Superior Court Judge Tom Anderson
— up for re-election after his first term — has come under fire for allegedly “light” sentences in some highly publicized court cases.
And challenger George Smyrnos, who has been a deputy DA in several counties, is putting on a full-court press against him.
Smyrnos is being endorsed by the local Republican Central Committee, helping to make a supposedly nonpartisan race politically charged. Anderson is being endorsed by a slew of Judicial officers and many community members.
For political insiders, Anderson’s camp includes campaign managing veterans such as Joey Jordan — who worked for Anderson in 2007, when he beat attorney Ray Shine. On the other side, hard-right supporter Barry Pruett — who danced into local politics with the election of Tom McClintock —has vocally supported Smyrnos. (Pruett’s spouse works for McClintock).
Anderson v. Smyrnos is shaping up to be another ugly nonpartisan political contest in our community — redolent of the clerk-recorder race between Greg Diaz and Pruett two years ago.
The judicial race already is polarizing our small, rural community — and it will get worse before it’s over.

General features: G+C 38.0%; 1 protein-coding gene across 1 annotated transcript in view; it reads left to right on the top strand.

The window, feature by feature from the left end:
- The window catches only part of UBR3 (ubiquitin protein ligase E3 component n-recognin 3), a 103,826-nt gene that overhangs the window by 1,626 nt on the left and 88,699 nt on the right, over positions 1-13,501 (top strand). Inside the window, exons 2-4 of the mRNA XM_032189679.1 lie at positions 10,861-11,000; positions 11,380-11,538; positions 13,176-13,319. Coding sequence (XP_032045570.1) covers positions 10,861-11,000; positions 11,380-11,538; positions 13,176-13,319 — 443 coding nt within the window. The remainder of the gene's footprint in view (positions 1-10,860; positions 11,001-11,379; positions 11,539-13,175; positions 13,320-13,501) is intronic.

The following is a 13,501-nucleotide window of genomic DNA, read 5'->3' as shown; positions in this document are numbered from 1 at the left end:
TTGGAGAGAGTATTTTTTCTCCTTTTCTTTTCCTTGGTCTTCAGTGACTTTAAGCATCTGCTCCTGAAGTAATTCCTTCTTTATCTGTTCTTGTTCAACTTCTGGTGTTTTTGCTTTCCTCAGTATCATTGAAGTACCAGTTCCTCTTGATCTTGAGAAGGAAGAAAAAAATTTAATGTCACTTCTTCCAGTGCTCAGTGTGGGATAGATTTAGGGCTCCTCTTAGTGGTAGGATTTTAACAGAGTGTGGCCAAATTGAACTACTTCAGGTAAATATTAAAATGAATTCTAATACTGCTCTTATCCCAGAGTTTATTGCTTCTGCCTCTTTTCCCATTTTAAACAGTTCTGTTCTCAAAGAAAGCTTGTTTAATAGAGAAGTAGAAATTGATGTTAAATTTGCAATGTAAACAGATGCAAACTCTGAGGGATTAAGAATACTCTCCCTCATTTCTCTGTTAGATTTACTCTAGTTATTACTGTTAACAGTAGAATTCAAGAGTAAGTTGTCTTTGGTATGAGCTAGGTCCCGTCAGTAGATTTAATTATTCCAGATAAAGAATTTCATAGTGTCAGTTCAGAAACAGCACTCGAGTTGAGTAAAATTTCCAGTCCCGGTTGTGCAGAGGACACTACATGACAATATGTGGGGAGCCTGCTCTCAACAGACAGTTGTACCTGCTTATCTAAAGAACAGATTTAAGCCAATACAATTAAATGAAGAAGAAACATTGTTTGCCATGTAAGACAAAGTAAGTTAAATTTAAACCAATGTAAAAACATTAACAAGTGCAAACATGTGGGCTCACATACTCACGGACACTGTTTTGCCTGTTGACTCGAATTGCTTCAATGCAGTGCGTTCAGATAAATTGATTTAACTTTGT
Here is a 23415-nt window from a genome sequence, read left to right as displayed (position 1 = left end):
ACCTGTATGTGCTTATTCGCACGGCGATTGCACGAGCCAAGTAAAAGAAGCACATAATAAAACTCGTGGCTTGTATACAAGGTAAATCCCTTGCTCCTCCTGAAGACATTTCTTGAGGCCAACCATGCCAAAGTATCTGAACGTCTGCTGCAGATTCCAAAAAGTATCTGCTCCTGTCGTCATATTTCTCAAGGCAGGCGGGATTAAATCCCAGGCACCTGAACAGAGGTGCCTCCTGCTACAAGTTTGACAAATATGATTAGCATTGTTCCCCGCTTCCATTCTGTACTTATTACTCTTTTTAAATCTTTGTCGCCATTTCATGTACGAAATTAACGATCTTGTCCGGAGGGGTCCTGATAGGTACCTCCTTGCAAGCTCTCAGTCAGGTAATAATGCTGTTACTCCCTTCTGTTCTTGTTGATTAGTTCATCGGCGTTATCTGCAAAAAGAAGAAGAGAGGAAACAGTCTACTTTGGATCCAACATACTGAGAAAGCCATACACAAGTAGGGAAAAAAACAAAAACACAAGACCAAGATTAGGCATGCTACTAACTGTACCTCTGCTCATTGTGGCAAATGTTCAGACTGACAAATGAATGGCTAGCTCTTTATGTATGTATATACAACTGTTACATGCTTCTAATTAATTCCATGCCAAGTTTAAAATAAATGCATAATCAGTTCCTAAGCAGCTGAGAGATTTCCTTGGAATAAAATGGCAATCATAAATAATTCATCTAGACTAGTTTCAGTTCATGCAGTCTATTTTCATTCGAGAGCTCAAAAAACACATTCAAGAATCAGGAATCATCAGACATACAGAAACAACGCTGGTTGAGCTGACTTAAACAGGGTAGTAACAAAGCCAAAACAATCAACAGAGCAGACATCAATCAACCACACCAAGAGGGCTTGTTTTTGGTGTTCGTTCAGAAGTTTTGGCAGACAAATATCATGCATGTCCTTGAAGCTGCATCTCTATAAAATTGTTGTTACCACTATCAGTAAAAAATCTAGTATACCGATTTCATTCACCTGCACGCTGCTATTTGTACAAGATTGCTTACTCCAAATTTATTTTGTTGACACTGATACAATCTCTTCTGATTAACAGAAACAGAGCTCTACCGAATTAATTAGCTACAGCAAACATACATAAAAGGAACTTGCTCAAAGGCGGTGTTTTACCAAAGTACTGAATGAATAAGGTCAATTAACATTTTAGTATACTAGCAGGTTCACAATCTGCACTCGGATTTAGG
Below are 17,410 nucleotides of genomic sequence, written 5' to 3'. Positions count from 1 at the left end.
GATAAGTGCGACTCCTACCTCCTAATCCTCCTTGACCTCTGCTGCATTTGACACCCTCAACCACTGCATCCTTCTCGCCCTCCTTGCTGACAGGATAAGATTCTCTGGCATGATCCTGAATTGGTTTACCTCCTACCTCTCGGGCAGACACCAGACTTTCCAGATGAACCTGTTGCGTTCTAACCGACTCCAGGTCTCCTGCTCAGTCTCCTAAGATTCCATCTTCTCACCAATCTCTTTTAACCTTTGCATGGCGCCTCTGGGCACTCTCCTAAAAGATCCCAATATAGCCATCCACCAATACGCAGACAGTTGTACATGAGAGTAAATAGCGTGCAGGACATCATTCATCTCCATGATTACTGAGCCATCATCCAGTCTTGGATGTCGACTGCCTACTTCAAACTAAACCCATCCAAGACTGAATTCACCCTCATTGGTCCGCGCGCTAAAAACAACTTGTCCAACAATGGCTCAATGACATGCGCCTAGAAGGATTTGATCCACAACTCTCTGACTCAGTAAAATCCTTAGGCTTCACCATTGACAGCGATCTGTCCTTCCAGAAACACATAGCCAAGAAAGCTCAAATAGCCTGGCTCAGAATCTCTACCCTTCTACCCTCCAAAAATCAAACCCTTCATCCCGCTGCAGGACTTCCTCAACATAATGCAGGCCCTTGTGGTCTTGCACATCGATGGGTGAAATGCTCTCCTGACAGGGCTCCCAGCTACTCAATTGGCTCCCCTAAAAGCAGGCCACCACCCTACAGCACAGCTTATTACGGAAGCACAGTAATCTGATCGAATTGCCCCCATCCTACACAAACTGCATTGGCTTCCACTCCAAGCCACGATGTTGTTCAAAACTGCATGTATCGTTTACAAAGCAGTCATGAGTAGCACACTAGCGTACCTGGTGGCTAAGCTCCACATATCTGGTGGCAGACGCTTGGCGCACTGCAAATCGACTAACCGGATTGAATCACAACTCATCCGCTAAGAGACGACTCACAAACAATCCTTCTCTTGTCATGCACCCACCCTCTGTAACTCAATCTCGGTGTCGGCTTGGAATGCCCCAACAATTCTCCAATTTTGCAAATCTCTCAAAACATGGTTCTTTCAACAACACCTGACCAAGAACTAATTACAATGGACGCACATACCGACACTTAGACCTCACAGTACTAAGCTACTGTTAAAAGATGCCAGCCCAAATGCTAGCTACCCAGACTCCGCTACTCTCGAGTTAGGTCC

Retired Judge Al Dover — whom both sides respect — is trying to weigh in with some reasonable discussions. But it’s been countered by internal courthouse drama (pitting judges against some DAs and law enforcement groups, among other issues), as well as some inflammatory columns in The Union (that Dover addressed).
Most of the discussions are emotional, ignoring the sentencing guidelines that all judges face, including Anderson.
Though “tough on crime” sentencing sounds like a cure-all — and often is a populist view — our changing court system requires voters to “dig deeper.”
PUBLIC SAFETY REALIGNMENT
Here’s one example: On the surface sending a sex offender straight to prison sounds like a “no brainer.” Trouble is, that under “public safety realignment” — a new California law — there is reduced supervision of specified sex offenders once they’re released back into the community.
“Realignment permits offenders convicted of certain sex offenses to be released without state parole,” as California Crime Watch explains. “These offenses include sexual battery, lewd and lascivious conduct with a child 14 or older, and production of child pornography. As a consequence such offenders would not be subject to GPS monitoring, which is a condition of state parole under Jessica’s Law.”
This creates a dilemma for judges. In some cases, sentencing a sex offender to long-term supervised probation — including no contact with previous sexual victims — might be a more prudent course.
In short, “the battle to keep our kids safe is becoming more difficult with a new law that lets criminals — including high-risk sex offenders — serve less time behind bars,” as KGO-TV explains.
I predict Anderson will prevail in the race. But it will once again tear our community apart — needlessly if voters would dig a little deeper into the nuances of our judicial system.
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